Frank Lloyd Wright once said, that "the rock ledges of a stone-quarry are a story and a longing to me”. While I have never fully understood the “longing” aspect of the quote, it is very easy to get your arms around the “story” part. Simply visit a quarry and observe the ledges as they present themselves visually. The quarrying procedure reveals itself through layer after layer detailing the effort involved over the history of the quarry.
Coupled with Mr. Wright’s views of “organic” architecture, his respect for stone quarries may partially explain the use of stone as a wall cladding laid up in visual layers. This is wonderfully exemplified at the I.N. Hagan house, also known as “Kentuck Knob”, in Western Pennsylvania. The visual impact of the stone, incorporated as both interior and exterior walls, is accentuated by the elongated rectangular pieces in varying thicknesses, thus creating a rough and irregular surface. The result leads the imagination to see the surface as hewn directly from the ledges of the quarry.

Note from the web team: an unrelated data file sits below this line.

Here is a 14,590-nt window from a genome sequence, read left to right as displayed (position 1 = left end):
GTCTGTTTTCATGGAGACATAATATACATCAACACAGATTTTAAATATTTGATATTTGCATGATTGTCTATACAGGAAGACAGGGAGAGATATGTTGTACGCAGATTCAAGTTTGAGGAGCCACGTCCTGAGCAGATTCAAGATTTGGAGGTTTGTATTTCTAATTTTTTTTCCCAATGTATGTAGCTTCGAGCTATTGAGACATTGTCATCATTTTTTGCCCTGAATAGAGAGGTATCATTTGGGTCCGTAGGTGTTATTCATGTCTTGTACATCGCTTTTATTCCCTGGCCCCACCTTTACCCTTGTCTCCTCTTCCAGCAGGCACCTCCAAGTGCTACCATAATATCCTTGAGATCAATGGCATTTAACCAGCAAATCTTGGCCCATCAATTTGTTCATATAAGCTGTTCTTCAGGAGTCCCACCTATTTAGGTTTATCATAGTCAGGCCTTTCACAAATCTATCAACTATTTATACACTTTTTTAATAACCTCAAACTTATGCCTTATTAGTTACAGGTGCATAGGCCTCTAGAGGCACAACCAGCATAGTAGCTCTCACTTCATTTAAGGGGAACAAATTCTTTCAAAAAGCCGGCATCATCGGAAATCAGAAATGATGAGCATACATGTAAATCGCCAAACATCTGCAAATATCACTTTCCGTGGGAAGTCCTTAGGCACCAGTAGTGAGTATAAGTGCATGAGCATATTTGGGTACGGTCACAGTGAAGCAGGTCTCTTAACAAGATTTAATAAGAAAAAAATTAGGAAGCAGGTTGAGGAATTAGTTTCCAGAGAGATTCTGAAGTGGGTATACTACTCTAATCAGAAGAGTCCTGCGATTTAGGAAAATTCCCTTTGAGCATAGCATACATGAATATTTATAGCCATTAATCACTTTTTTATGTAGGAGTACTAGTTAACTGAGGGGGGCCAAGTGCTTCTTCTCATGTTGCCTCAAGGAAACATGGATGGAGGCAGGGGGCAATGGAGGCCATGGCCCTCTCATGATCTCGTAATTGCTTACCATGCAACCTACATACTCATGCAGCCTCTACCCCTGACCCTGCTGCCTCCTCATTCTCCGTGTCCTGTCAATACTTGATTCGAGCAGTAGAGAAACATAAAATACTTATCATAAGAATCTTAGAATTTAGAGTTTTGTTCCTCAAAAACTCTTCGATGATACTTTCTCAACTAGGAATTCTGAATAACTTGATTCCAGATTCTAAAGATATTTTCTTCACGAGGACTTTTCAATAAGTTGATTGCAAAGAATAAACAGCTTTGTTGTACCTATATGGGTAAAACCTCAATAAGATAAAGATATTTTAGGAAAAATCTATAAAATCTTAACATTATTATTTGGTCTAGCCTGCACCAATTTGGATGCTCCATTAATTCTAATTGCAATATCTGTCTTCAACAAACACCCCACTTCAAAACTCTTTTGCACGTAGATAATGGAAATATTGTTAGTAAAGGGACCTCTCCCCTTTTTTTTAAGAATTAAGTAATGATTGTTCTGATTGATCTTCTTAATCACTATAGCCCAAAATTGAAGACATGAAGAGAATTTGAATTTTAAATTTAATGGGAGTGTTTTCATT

Whether today’s designers and homeowners derive their inspiration from the master, Mr. Wright, or from their own personal appreciation for stone, today’s modern design and construction techniques can accommodate them. It is now a relatively simple process to use thin stone in various thicknesses as both and interior and exterior wall covering. Advances in the bond strengths and overall adhesive qualities of modern mortars make “hanging” thin natural stone on modern substrates both cost effective and time efficient.
We as Materials Marketing, offer eight limestone colors from our Brauer quarry in Jarrell, Texas. This material can be used to form the patterns in stone wall covering as inspired by Mr. Frank Lloyd Wright and his subsequent collaborators.
For advice on how to manage the interaction between your “Wright inspired” design dreams and modern construction methods why not contact one of our showrooms? The stone design professionals there will be happy to help. You can also simply drop me a line at firstname.lastname@example.org